Economic Development Information: Jersey City Economic Development Corporation, 30 Montgomery St., Eighth Floor, Jersey City, NJ 07302; telephone (201)333-7797; fax (201)333-9323. New Jersey Economic Development Authority, CN990, Trenton, NJ 08625-0990; telephone (609)292-0369

Commercial Shipping

Jersey City, with 11 miles of waterfront on the Hudson River, is part of the bustling Port Authority of New York and New Jersey. Port Jersey's geographic location provides excellent access to the Atlantic Ocean from the Port of New York's Upper Harbor. Docks on the Hudson River and Upper New York Bay accommodate freighters, ocean liners, and coastal and river vessels. Port Jersey is divided into a 100 acre industrial park and a modern 110 acre port, with bulk capabilities, roll-on, roll-off, breakbulk facilities, and fully computerized operations. Port Jersey provides a large terminal for containerized shipping.

The Greenville Yards of Conrail are adjacent to the port, whose own railroad system services the port's seventeen berths and its industrial complex. Truck terminals and warehousing accommodate the more than 100 motor carriers servicing the city. Jersey City is only 10 minutes away from Teterboro Airport, the nation's busiest corporate hub. Other airports certified for carrier operations nearby are the Port Authority Downtown Manhattan/Wall St. about five miles away, and Newark Liberty International, about eight miles away. Other public use airports less than 10 miles from Jersey City are the West 30th St. in New York, the Newark NR 1, and New York Skyports, Inc.

Labor Force and Employment Outlook

Jersey City has an abundance of skilled laborers of many ethnic origins. The state of New Jersey as a whole experienced record employment levels in 2004 and the state's jobless rate was well below the national average for the eighteenth straight month as of October 2004, a full one percent below the national rate at that time. Non-farm employment in an 11-county Northern New Jersey Region grew in 2004 after three years of losses, and employment in the region is expected to continue to grow moderately in 2005 and beyond. Sectors expected to enjoy the most growth in employment include government, education, health and social services, and retail trade. Construction is expected to continue steadily, while manufacturing, information, and trade, transportation and utilities are expected to continue a downward trend.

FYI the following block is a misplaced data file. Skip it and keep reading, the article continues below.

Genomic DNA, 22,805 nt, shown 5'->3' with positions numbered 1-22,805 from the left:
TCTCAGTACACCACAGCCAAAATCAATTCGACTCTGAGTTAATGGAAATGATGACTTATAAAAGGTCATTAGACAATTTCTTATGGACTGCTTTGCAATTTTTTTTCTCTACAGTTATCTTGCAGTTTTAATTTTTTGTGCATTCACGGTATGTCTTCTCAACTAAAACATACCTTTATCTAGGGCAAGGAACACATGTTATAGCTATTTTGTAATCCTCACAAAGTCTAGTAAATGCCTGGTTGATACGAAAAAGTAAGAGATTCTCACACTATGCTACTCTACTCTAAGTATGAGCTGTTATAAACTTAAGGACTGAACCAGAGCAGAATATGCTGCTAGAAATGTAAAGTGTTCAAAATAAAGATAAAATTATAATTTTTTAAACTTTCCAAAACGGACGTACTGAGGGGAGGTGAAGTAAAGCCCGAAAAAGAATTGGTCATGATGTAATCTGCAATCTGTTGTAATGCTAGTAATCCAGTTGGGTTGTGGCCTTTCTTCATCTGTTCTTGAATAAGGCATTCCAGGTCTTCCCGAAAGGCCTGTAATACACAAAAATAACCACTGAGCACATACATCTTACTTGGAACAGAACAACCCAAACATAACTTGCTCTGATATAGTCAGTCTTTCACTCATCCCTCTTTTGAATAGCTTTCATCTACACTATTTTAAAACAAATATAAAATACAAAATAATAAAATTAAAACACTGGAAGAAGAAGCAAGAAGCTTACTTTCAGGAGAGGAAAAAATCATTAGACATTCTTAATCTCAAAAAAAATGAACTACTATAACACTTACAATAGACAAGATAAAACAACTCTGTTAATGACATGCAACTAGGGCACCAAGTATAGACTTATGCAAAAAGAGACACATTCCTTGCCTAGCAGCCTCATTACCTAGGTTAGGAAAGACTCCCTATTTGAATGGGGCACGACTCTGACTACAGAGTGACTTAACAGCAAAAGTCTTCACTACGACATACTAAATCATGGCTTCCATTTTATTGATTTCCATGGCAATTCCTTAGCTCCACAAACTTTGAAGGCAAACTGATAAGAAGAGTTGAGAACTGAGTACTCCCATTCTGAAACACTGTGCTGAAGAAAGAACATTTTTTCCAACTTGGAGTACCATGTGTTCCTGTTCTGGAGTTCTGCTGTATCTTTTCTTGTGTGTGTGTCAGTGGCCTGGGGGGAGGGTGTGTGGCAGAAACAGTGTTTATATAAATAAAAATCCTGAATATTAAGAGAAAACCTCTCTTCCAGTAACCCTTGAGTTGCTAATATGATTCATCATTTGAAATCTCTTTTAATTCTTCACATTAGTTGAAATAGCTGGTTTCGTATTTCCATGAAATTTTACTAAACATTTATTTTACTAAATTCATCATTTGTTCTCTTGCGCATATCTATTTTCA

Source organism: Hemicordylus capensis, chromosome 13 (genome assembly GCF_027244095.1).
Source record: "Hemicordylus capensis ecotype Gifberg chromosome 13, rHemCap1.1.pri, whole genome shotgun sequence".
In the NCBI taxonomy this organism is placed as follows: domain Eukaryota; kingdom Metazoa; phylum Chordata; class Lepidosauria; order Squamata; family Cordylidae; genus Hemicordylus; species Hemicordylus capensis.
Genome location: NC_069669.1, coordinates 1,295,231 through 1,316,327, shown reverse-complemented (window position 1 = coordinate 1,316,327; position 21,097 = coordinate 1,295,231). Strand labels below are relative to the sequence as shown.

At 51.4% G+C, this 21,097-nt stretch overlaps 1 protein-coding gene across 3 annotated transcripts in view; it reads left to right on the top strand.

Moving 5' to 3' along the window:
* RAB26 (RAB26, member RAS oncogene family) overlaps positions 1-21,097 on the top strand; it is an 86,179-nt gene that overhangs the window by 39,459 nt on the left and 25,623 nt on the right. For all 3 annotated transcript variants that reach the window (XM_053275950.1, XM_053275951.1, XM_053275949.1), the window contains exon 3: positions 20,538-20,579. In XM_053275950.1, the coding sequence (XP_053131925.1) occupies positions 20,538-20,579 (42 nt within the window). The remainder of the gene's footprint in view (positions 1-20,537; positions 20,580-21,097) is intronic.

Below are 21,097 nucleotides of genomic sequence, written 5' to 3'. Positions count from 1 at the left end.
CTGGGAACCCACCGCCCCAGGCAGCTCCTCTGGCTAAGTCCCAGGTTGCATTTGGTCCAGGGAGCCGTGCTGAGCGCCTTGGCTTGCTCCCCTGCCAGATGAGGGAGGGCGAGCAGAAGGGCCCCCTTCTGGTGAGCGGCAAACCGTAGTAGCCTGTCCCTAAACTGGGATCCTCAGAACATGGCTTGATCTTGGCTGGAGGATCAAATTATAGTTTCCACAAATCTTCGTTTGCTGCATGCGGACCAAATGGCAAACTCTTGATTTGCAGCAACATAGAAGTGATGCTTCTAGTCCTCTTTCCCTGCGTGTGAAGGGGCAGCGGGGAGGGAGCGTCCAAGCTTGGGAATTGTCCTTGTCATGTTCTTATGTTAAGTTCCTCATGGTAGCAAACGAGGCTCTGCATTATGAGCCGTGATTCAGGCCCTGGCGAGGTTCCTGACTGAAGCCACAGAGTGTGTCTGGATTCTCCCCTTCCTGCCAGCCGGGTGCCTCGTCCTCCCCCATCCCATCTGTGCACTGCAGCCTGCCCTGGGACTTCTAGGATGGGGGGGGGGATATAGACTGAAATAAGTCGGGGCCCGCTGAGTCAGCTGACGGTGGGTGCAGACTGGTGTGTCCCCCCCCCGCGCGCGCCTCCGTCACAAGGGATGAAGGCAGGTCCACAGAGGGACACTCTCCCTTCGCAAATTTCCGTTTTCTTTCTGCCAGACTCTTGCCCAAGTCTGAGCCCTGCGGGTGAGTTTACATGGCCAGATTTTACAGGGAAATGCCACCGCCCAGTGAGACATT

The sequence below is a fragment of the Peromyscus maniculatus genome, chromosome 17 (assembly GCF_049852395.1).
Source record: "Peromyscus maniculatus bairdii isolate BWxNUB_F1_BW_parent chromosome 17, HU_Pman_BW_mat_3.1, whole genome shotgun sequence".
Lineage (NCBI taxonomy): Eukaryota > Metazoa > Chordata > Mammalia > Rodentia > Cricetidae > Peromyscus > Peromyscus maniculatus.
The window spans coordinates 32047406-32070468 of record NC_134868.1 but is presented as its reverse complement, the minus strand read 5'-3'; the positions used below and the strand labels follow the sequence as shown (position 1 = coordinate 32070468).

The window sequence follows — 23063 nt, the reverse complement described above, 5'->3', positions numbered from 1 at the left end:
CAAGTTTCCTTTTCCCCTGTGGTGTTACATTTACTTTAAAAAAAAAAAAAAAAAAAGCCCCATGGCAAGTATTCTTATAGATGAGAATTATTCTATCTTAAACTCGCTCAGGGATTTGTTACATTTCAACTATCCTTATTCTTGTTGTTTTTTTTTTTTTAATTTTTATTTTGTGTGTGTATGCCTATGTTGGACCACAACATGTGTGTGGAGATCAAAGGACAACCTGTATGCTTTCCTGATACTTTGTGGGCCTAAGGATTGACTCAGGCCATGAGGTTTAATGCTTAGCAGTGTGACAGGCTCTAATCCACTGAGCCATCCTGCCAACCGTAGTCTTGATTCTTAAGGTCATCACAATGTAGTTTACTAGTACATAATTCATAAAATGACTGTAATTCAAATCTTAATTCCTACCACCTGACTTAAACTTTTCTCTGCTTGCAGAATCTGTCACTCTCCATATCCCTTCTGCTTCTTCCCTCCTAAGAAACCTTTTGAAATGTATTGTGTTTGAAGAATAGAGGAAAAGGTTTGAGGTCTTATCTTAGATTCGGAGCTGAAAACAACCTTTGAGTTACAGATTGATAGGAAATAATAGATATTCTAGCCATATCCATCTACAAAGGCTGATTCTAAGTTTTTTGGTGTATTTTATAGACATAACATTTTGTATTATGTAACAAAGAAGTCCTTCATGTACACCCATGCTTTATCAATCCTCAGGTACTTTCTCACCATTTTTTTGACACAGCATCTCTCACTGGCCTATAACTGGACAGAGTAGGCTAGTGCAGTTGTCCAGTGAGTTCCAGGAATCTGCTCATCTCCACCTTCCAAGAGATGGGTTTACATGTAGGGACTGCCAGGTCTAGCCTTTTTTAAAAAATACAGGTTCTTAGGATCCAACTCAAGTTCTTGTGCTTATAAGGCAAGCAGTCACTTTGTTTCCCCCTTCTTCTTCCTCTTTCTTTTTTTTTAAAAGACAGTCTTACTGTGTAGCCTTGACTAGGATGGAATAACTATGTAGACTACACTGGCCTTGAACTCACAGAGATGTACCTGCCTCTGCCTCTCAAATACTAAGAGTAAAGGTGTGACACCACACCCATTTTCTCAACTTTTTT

The following is a summary of data regarding the Jersey City metropolitan area (including metropolitan New York City) labor force, 2004 annual averages.

Size of nonagricultural labor force: 8,278,500

Number of workers employed in . . .

construction and mining: 329,700

manufacturing: 499,600

trade, transportation, and utilities: 1,582,400

information: 289,300

financial activities: 769,700

professional and business services: 1,223,500

educational and health services: 1,358,000

leisure and hospitality: 606,700

other services: 346,000

government: 1,273,000

Average hourly earnings of production workers employed in manufacturing: $13.24

Unemployment rate: 5.4% (February 2005)

Jersey City: Economy

Largest county employers Number of employees
United States Post Office 4,032
The Port Authority of NY and NJ 3,900
County of Hudson 2,700

Jersey City: Economy

HealthCare Staffing and Consulting 2,000
Deutsche Bank Trust Co. NJ Ltd. 1,833
Insurance Service Office Inc. 1,217
Fleet, NJ Company Development Corp. 1,000
Equiserve, Inc. 850
Provident Bank 850
Bon Secours New Jersey Health System, Inc. 818
JP Morgan Chase Bank 600
Port Authority Trans-Hudson, Inc. 600
Saint Francis Hospital, Inc. 600
National Discount Broker Group, Inc. 568
Lehman Commercial Paper, Inc. 525
US News World Report LLC 500
Top Job Personnel, Inc. 500

Cost of Living

The following is a summary of data regarding several key cost of living factors in the Jersey City area.

2004 (3rd Quarter) ACCRA Average House Price: $990,800 (Manhattan/metro NY-NJ)

2004 (3rd Quarter) ACCRA Cost of Living Index: 216.0 (Manhattan/metro NY-NJ) (U.S. average = 100.0)

State income tax rate: 1.4% to 8.97% ranging over six income brackets

State sales tax rate: 6.0%

Local income tax rate: None

Local sales tax rate: None

Property tax rate: $45.48 per each $1,000 of assessed value

Economic Information: Hudson County Chamber of Commerce & Industry, 574 Summit Ave., Suite 404, Jersey City, NJ 07306; telephone (201)653-7400; fax (201)798-3886. Jersey City Economic Development Corporation, 601 Pavonia Ave., Jersey City, NJ 07036; telephone (201)420-7755; fax (201)420-0304